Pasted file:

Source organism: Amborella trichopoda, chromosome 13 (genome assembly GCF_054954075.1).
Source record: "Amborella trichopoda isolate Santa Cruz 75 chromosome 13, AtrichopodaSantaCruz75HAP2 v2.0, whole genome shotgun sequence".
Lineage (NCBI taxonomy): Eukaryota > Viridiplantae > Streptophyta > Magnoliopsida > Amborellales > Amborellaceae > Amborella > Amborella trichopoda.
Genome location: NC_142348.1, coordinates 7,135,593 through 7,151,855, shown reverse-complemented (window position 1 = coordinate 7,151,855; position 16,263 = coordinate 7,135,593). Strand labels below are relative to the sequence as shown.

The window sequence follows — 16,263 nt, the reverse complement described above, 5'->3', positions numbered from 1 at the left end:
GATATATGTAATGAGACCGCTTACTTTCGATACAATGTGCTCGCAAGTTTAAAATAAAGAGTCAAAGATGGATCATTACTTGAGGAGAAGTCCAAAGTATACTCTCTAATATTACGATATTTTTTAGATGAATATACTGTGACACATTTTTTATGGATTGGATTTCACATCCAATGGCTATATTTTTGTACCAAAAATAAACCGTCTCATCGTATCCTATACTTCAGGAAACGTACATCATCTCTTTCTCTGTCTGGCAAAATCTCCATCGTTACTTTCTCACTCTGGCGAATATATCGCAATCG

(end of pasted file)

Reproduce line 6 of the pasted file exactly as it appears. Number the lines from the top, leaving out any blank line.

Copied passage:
GATATATGTAATGAGACCGCTTACTTTCGATACAATGTGCTCGCAAGTTTAAAATAAAGAGTCAAAGATGGATCATTACTTGAGGAGAAGTCCAAAGTATACTCTCTAATATTACGATATTTTTTAGATGAATATACTGTGACACATTTTTTATGGATTGGATTTCACATCCAATGGCTATATTTTTGTACCAAAAATAAACCGTCTCATCGTATCCTATACTTCAGGAAACGTACATCATCTCTTTCTCTGTCTGGCAAAATCTCCATCGTTACTTTCTCACTCTGGCGAATATATCGCAATCG